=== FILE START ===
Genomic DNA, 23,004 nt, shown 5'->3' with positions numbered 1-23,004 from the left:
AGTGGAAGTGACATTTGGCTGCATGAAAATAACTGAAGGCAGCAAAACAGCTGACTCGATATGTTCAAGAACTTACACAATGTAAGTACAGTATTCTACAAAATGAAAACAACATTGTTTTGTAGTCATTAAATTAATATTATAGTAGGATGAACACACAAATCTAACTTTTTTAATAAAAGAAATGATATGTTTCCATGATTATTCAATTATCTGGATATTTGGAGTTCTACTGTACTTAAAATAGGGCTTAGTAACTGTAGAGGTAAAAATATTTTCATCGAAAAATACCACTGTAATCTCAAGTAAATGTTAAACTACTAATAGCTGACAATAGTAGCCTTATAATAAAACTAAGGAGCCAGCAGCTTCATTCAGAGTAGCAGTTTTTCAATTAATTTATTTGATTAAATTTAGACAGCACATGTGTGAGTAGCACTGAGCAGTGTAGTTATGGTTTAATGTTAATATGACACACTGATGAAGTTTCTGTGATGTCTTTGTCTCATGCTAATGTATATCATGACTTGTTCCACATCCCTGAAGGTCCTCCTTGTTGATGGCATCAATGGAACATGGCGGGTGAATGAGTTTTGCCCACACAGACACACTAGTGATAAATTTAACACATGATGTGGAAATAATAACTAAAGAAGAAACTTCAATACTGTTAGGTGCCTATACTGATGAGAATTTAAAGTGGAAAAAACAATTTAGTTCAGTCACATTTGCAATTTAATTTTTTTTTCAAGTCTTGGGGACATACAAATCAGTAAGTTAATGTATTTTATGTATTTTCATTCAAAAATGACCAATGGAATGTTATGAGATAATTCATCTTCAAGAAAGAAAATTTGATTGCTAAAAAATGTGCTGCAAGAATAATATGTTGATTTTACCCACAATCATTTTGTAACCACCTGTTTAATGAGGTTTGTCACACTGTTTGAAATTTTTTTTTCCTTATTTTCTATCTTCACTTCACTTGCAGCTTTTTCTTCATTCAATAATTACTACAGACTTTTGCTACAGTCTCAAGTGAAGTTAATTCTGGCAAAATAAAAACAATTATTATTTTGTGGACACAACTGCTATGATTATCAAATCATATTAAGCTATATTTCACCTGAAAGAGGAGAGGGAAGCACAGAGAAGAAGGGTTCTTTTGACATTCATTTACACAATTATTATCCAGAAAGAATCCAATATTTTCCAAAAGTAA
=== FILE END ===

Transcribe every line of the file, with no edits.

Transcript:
Genomic DNA, 23,004 nt, shown 5'->3' with positions numbered 1-23,004 from the left:
AGTGGAAGTGACATTTGGCTGCATGAAAATAACTGAAGGCAGCAAAACAGCTGACTCGATATGTTCAAGAACTTACACAATGTAAGTACAGTATTCTACAAAATGAAAACAACATTGTTTTGTAGTCATTAAATTAATATTATAGTAGGATGAACACACAAATCTAACTTTTTTAATAAAAGAAATGATATGTTTCCATGATTATTCAATTATCTGGATATTTGGAGTTCTACTGTACTTAAAATAGGGCTTAGTAACTGTAGAGGTAAAAATATTTTCATCGAAAAATACCACTGTAATCTCAAGTAAATGTTAAACTACTAATAGCTGACAATAGTAGCCTTATAATAAAACTAAGGAGCCAGCAGCTTCATTCAGAGTAGCAGTTTTTCAATTAATTTATTTGATTAAATTTAGACAGCACATGTGTGAGTAGCACTGAGCAGTGTAGTTATGGTTTAATGTTAATATGACACACTGATGAAGTTTCTGTGATGTCTTTGTCTCATGCTAATGTATATCATGACTTGTTCCACATCCCTGAAGGTCCTCCTTGTTGATGGCATCAATGGAACATGGCGGGTGAATGAGTTTTGCCCACACAGACACACTAGTGATAAATTTAACACATGATGTGGAAATAATAACTAAAGAAGAAACTTCAATACTGTTAGGTGCCTATACTGATGAGAATTTAAAGTGGAAAAAACAATTTAGTTCAGTCACATTTGCAATTTAATTTTTTTTTCAAGTCTTGGGGACATACAAATCAGTAAGTTAATGTATTTTATGTATTTTCATTCAAAAATGACCAATGGAATGTTATGAGATAATTCATCTTCAAGAAAGAAAATTTGATTGCTAAAAAATGTGCTGCAAGAATAATATGTTGATTTTACCCACAATCATTTTGTAACCACCTGTTTAATGAGGTTTGTCACACTGTTTGAAATTTTTTTTTCCTTATTTTCTATCTTCACTTCACTTGCAGCTTTTTCTTCATTCAATAATTACTACAGACTTTTGCTACAGTCTCAAGTGAAGTTAATTCTGGCAAAATAAAAACAATTATTATTTTGTGGACACAACTGCTATGATTATCAAATCATATTAAGCTATATTTCACCTGAAAGAGGAGAGGGAAGCACAGAGAAGAAGGGTTCTTTTGACATTCATTTACACAATTATTATCCAGAAAGAATCCAATATTTTCCAAAAGTAA